EVEN though it’s a car which wasn’t even on the roads before the turn of the millennium, it’s one that has exploded around the globe picking various awards and dominating sales.
The Honda Fit has become a car of choice, on Zimbabwean roads, thanks in part to its affordability and its reputation as a fuel saver.
So far, so good.
But, it’s also a small car which has developed a reputation of notoriety in this country.
It provides the biggest chunk of vehicles involved in the wild world of the no-rules Mushikashika menace where traffic lights don’t exist and lanes are just mere markings.
The number of accidents, involving Honda Fit vehicles in this country has also been quite high.
Experts say the large volume of such vehicles, on the country’s roads, probably explains why they become a common factor, when accidents occur.
Two years ago, a Honda Fit was involved in a head-on collision with the car Genius Kadungure was driving, along Liberation Legacy Way (Borrowdale Road), resulting in the death of the flamboyant businessman and three of his friends.
It’s also a car which has also been used in a number of armed robberies, including the daring mid-morning raid at Newlands Shopping Centre, in Harare, earlier this year.
In Bulawayo, the leading daily newspaper there, Chronicle, dubbed the car as, ‘The Face Of Crime In the City.”
That’s quite a very bad reputation.
“She is portable yet spacious and that her fuel consumption is easy on the pocket is a plus.
“Everyone wants her in their car port.
“But the city has lost its sanity to unregistered pirating Honda Fit and their reckless drivers.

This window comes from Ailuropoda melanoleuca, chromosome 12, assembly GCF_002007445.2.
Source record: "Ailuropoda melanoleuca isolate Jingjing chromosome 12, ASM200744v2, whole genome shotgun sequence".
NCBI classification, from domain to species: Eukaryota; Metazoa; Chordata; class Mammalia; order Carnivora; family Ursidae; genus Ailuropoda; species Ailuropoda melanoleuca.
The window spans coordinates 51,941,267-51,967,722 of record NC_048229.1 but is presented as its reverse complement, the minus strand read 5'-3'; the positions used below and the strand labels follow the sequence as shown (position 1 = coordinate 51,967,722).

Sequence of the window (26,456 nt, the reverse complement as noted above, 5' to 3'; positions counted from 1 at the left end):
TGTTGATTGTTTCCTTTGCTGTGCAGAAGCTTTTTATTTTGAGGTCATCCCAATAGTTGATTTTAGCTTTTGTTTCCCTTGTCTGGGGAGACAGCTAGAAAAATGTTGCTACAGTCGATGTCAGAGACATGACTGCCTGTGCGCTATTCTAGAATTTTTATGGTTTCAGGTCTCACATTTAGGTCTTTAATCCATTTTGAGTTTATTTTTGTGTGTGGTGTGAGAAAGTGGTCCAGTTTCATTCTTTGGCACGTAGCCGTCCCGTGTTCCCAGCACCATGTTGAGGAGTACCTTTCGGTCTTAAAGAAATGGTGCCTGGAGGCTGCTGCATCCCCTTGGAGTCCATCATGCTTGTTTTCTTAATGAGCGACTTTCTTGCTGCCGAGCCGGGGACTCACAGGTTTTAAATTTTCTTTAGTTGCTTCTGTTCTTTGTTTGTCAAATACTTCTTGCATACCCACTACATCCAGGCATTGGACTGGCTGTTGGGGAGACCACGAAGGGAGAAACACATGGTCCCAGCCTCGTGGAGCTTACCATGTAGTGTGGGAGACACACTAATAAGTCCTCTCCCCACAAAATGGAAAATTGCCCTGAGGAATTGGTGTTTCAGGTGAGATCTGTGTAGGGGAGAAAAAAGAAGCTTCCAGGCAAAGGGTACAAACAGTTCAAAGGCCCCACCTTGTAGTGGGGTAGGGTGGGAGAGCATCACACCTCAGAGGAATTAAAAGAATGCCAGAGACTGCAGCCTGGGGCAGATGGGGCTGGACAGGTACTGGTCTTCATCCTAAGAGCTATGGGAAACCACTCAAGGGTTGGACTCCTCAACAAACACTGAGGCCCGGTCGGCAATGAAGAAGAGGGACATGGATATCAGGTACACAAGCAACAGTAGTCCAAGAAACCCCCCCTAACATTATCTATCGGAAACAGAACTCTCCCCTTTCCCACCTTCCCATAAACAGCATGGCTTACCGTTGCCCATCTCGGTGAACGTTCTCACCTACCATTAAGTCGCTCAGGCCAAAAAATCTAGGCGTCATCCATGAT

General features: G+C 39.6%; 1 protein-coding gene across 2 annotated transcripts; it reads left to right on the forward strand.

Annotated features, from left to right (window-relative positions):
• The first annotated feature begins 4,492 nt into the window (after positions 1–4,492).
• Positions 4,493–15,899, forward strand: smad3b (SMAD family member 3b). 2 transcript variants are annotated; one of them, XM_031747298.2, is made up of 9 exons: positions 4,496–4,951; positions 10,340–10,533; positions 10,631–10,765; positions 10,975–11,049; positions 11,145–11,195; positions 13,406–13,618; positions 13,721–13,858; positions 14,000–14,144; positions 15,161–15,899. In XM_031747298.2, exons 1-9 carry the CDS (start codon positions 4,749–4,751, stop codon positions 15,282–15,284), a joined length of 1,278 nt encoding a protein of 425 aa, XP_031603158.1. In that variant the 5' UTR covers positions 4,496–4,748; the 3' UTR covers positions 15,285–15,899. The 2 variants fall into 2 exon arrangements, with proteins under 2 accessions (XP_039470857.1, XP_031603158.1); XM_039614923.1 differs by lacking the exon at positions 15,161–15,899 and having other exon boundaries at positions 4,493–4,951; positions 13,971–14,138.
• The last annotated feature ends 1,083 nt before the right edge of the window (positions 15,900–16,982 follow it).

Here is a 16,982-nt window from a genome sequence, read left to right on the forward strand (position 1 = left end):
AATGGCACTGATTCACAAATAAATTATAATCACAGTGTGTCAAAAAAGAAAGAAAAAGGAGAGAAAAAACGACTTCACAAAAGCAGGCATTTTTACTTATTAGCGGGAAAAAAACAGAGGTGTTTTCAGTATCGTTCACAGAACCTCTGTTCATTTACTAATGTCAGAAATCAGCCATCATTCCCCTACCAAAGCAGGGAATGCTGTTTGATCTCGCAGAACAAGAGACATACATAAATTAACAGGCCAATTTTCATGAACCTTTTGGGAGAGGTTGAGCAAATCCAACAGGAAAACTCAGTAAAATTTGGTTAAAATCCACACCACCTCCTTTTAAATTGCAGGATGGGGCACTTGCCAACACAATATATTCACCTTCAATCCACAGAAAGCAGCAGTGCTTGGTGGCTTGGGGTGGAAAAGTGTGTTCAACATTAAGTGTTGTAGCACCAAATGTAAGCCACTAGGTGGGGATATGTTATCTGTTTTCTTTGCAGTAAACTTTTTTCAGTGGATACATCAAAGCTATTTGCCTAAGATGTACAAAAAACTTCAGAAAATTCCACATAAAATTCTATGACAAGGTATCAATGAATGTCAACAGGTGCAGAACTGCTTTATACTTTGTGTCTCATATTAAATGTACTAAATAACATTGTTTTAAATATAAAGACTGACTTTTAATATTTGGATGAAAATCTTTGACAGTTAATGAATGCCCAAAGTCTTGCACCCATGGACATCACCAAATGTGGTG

“They park in no-parking zones and stop to drop off and pick up customers haphazardly.
“Sadly, some have gone on to use Honda Fit as crime rooms. As a result all manner of vice has been associated with the Honda Fit.”
But, in recent weeks, the Honda Fit has also been gaining another mythical reputation in this country.
It is being hailed as “the strongest car” on the country’s roads.
Images of a number of Honda Fit vehicles, which would have been involved in accidents, still in an upright position, while other vehicles would have overturned, have been flooding social media.
“There is a really strong belief that Honda Fit is a very strong car and it’s a reputation which is growing here in Zimbabwe,” said a motorist in Harare yesterday.
“Maybe, this is why the Mushikashika drivers literally fly on our streets because they believe they are well protected, even in the event that they have accidents.
“There is no science to support that but you know, when people start believing something, it’s hard to tell them it might not be true.”
Yesterday, the myth even grew stronger when a Honda Fit, involved in an accident at the Coca-Cola complex along Seke Road, could be seen in the upright position, despite being hit by a truck which even landed on the Honda Fit’s roof.